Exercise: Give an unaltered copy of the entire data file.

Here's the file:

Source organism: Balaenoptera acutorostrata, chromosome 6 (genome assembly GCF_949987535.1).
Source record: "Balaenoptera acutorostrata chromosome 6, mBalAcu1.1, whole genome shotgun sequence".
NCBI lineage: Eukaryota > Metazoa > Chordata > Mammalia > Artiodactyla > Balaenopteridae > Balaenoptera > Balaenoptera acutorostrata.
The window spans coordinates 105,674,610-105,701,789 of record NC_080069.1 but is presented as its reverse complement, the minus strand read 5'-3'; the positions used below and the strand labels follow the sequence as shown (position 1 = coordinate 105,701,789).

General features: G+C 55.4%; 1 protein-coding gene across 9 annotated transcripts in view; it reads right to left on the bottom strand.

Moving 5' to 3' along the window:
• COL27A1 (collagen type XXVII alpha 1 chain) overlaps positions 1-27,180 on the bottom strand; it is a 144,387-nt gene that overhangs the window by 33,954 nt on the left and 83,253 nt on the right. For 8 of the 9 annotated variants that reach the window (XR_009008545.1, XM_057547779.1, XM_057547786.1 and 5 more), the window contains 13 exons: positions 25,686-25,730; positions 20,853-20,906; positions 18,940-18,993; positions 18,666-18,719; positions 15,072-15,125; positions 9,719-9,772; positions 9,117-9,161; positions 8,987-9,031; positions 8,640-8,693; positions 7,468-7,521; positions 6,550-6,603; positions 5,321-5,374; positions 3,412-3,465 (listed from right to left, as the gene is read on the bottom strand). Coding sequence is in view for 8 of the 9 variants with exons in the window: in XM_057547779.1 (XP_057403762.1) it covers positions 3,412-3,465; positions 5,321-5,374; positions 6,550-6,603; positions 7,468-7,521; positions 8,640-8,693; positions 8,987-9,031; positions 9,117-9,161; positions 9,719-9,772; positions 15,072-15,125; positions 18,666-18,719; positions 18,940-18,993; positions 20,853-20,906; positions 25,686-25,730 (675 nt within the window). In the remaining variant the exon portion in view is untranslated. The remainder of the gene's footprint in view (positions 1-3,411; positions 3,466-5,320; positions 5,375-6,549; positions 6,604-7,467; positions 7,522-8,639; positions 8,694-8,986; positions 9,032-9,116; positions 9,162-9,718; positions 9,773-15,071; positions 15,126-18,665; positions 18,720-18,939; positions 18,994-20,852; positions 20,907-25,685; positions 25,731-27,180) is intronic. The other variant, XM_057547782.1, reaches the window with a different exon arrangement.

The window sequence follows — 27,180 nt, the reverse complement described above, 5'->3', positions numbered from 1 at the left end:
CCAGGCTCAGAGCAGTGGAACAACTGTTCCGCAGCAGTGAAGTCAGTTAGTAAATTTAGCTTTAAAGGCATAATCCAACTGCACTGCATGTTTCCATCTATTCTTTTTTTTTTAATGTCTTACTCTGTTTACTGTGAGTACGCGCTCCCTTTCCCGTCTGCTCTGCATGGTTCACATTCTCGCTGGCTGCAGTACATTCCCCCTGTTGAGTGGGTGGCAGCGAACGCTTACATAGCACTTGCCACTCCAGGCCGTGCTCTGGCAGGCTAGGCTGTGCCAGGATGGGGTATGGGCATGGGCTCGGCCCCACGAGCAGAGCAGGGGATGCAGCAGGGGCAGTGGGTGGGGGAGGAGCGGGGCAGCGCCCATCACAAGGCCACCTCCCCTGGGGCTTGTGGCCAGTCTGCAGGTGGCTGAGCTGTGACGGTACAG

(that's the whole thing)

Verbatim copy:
Source organism: Balaenoptera acutorostrata, chromosome 6 (genome assembly GCF_949987535.1).
Source record: "Balaenoptera acutorostrata chromosome 6, mBalAcu1.1, whole genome shotgun sequence".
NCBI lineage: Eukaryota > Metazoa > Chordata > Mammalia > Artiodactyla > Balaenopteridae > Balaenoptera > Balaenoptera acutorostrata.
The window spans coordinates 105,674,610-105,701,789 of record NC_080069.1 but is presented as its reverse complement, the minus strand read 5'-3'; the positions used below and the strand labels follow the sequence as shown (position 1 = coordinate 105,701,789).

General features: G+C 55.4%; 1 protein-coding gene across 9 annotated transcripts in view; it reads right to left on the bottom strand.

Moving 5' to 3' along the window:
• COL27A1 (collagen type XXVII alpha 1 chain) overlaps positions 1-27,180 on the bottom strand; it is a 144,387-nt gene that overhangs the window by 33,954 nt on the left and 83,253 nt on the right. For 8 of the 9 annotated variants that reach the window (XR_009008545.1, XM_057547779.1, XM_057547786.1 and 5 more), the window contains 13 exons: positions 25,686-25,730; positions 20,853-20,906; positions 18,940-18,993; positions 18,666-18,719; positions 15,072-15,125; positions 9,719-9,772; positions 9,117-9,161; positions 8,987-9,031; positions 8,640-8,693; positions 7,468-7,521; positions 6,550-6,603; positions 5,321-5,374; positions 3,412-3,465 (listed from right to left, as the gene is read on the bottom strand). Coding sequence is in view for 8 of the 9 variants with exons in the window: in XM_057547779.1 (XP_057403762.1) it covers positions 3,412-3,465; positions 5,321-5,374; positions 6,550-6,603; positions 7,468-7,521; positions 8,640-8,693; positions 8,987-9,031; positions 9,117-9,161; positions 9,719-9,772; positions 15,072-15,125; positions 18,666-18,719; positions 18,940-18,993; positions 20,853-20,906; positions 25,686-25,730 (675 nt within the window). In the remaining variant the exon portion in view is untranslated. The remainder of the gene's footprint in view (positions 1-3,411; positions 3,466-5,320; positions 5,375-6,549; positions 6,604-7,467; positions 7,522-8,639; positions 8,694-8,986; positions 9,032-9,116; positions 9,162-9,718; positions 9,773-15,071; positions 15,126-18,665; positions 18,720-18,939; positions 18,994-20,852; positions 20,907-25,685; positions 25,731-27,180) is intronic. The other variant, XM_057547782.1, reaches the window with a different exon arrangement.

The window sequence follows — 27,180 nt, the reverse complement described above, 5'->3', positions numbered from 1 at the left end:
CCAGGCTCAGAGCAGTGGAACAACTGTTCCGCAGCAGTGAAGTCAGTTAGTAAATTTAGCTTTAAAGGCATAATCCAACTGCACTGCATGTTTCCATCTATTCTTTTTTTTTTAATGTCTTACTCTGTTTACTGTGAGTACGCGCTCCCTTTCCCGTCTGCTCTGCATGGTTCACATTCTCGCTGGCTGCAGTACATTCCCCCTGTTGAGTGGGTGGCAGCGAACGCTTACATAGCACTTGCCACTCCAGGCCGTGCTCTGGCAGGCTAGGCTGTGCCAGGATGGGGTATGGGCATGGGCTCGGCCCCACGAGCAGAGCAGGGGATGCAGCAGGGGCAGTGGGTGGGGGAGGAGCGGGGCAGCGCCCATCACAAGGCCACCTCCCCTGGGGCTTGTGGCCAGTCTGCAGGTGGCTGAGCTGTGACGGTACAG